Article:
Linux

HyperSpace brings netbook ease (and Linux) to laptops and desktops

The HyperSpace OS is an instant-on, secure Web environment which you can boot into from your laptop or desktop, bringing netbook benefits to your regular machines. And unlike the SplashTop environments bundled via OEMs, this Linux-based layer can be downloaded to run on existing XP and Vista machines.

Phoenix Technologies is demonstrating its HyperSpace instant-on OS at CES this week. CNET's Dan Ackerman gives HyperSpace a pretty good review. He likes the quick boot (his timed at 24 seconds) and the fact that the network options are easier to use for Wi-Fi connections.

The Linux Foundation's Brian Proffitt is even more enthusiastic about HyperSpace's potential to put a Linux layer on a whole lot of machines:

If this sounds a lot like the SplashTop environment, you're right. Both virtualized environments sit on notebooks and netbooks and deliver faster boot times and more security. And, yes, both are Linux based.

But there is one big difference right now between the two offerings: SplashTop is only offered through OEM bundles, since it is directly installed in the system BIOS. HyperSpace can also be downloaded and installed on existing Vista and XP machines.

You can feel the excitement that world domination is just over the horizon, yes? Be that as it may, Proffitt's post is food for thought.

Related:

Pre-boot operating systems solve problems we shouldn't have

About

Selena has been at TechRepublic since 2002. She is currently a Senior Editor with a background in technical writing, editing, and research. She edits Data Center, Linux and Open Source, Apple in the Enterprise, The Enterprise Cloud, Web Designer, and...

14 comments
martian
martian

I beg to differ. Splashtop is also integrated into some motherboards for desktops. I bought one recently and it is pretty nice.(ASUS M3A78 Pro) It has a small component that is resident on the motherboard, the rest is installed through the OS. Drawback - it seems to only have an installer for Windows-based systems. I emailed their support about it and whether there is a Linux-based install. (have yet to receive a reply) So for now, I am dual (triple?) booting XP with Xubuntu. The Splashtop portion boots first, at which point (much like Grub) you can choose to launch a browser, IM client, Skype, a picture manager, go into the OS, or shutdown/restart. This is up and running within 6 seconds or so.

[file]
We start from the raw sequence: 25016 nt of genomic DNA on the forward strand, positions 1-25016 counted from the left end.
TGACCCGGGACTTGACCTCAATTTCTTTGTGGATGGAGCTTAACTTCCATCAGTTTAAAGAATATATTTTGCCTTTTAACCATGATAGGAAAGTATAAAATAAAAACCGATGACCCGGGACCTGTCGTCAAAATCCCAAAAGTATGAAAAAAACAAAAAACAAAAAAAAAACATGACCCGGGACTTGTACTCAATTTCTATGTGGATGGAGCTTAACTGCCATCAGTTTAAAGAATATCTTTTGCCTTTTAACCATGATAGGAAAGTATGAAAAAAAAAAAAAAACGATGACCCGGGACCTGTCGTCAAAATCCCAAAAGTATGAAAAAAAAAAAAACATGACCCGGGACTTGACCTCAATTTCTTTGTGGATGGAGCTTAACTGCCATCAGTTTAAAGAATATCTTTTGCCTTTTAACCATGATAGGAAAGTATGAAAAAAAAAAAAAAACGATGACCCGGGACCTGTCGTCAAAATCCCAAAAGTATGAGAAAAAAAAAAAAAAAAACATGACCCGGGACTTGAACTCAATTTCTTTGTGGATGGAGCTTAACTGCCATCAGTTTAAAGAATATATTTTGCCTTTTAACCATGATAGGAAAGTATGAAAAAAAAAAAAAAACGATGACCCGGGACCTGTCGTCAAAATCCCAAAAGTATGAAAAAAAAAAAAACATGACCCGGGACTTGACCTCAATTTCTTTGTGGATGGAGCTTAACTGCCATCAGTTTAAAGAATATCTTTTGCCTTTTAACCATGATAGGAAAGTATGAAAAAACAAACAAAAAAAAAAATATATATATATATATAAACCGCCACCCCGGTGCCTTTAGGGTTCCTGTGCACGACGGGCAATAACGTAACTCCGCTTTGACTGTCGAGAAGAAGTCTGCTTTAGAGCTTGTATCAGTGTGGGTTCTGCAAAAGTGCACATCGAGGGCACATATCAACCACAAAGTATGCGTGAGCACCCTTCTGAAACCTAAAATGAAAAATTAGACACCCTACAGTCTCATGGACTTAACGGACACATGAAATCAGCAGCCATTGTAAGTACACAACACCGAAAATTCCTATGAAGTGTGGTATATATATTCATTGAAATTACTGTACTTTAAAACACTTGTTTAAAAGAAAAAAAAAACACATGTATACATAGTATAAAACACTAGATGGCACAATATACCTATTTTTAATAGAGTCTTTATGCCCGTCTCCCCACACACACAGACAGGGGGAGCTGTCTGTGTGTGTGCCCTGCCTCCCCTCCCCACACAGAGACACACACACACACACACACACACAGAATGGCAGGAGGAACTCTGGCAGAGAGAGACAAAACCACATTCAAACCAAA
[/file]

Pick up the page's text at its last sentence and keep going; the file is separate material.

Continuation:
mdhealy
mdhealy

Well, my netbook runs XP as its main operating system because for actual work on the road I need that. But in places like airports an instant-on OS for basic web browsing and email could be a major convenience.

CharlieSpencer
CharlieSpencer

"HyperSpace can also be downloaded and installed on existing Vista and XP machines." What would the advantage be?

Selena Frye
Selena Frye

The blogger from the Linux Foundation thinks it is significant because it provides an easy way to add a Linux-based layer to existing XP and Vista machines, while taking advantage of the current fascination with fast-booting netbooks.

CharlieSpencer
CharlieSpencer

So it would result in a dual-boot system, or Linux as a VM hosted by Windows?

desktopanalyst
desktopanalyst

I watched the video on Phoronix and it took the netbook 22 seconds to get to the main screen. I powered on my EEE 900a with Windows 7 beta and it took 19 seconds to get to the login screen. I personally do not see a need for this. I surely wouldn't pay for it. Instant on for me is like a PDA where you turn it on and start working. I mean, the title says... "Phoenix HyperSpace: An Instant-On Linux Environment?". $0.02

shardeth-15902278
shardeth-15902278